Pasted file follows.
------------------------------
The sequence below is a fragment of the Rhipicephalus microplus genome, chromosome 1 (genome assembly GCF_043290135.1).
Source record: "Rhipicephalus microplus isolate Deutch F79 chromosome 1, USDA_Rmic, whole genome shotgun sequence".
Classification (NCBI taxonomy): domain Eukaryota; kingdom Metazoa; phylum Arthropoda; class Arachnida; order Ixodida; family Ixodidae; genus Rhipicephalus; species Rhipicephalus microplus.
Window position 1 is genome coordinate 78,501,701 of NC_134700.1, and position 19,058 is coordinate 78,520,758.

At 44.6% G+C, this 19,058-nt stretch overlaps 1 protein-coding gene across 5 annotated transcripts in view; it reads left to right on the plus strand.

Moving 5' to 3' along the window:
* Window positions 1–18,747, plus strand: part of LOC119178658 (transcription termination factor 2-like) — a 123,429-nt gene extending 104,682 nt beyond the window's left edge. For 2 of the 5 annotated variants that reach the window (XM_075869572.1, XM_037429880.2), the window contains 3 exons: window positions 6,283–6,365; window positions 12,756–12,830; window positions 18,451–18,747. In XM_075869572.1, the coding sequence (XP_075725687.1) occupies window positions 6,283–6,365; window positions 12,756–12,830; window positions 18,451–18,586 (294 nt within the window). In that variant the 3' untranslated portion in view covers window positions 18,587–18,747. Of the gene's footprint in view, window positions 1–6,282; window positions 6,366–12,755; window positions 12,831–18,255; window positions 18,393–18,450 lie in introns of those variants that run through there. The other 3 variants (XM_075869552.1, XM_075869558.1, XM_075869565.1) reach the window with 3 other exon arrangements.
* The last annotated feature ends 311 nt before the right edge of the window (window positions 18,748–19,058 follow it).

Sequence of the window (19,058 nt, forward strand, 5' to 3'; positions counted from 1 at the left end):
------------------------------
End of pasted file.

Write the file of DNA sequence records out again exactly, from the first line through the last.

The sequence below is a fragment of the Rhipicephalus microplus genome, chromosome 1 (genome assembly GCF_043290135.1).
Source record: "Rhipicephalus microplus isolate Deutch F79 chromosome 1, USDA_Rmic, whole genome shotgun sequence".
Classification (NCBI taxonomy): domain Eukaryota; kingdom Metazoa; phylum Arthropoda; class Arachnida; order Ixodida; family Ixodidae; genus Rhipicephalus; species Rhipicephalus microplus.
Window position 1 is genome coordinate 78,501,701 of NC_134700.1, and position 19,058 is coordinate 78,520,758.

At 44.6% G+C, this 19,058-nt stretch overlaps 1 protein-coding gene across 5 annotated transcripts in view; it reads left to right on the plus strand.

Moving 5' to 3' along the window:
* Window positions 1–18,747, plus strand: part of LOC119178658 (transcription termination factor 2-like) — a 123,429-nt gene extending 104,682 nt beyond the window's left edge. For 2 of the 5 annotated variants that reach the window (XM_075869572.1, XM_037429880.2), the window contains 3 exons: window positions 6,283–6,365; window positions 12,756–12,830; window positions 18,451–18,747. In XM_075869572.1, the coding sequence (XP_075725687.1) occupies window positions 6,283–6,365; window positions 12,756–12,830; window positions 18,451–18,586 (294 nt within the window). In that variant the 3' untranslated portion in view covers window positions 18,587–18,747. Of the gene's footprint in view, window positions 1–6,282; window positions 6,366–12,755; window positions 12,831–18,255; window positions 18,393–18,450 lie in introns of those variants that run through there. The other 3 variants (XM_075869552.1, XM_075869558.1, XM_075869565.1) reach the window with 3 other exon arrangements.
* The last annotated feature ends 311 nt before the right edge of the window (window positions 18,748–19,058 follow it).

Sequence of the window (19,058 nt, forward strand, 5' to 3'; positions counted from 1 at the left end):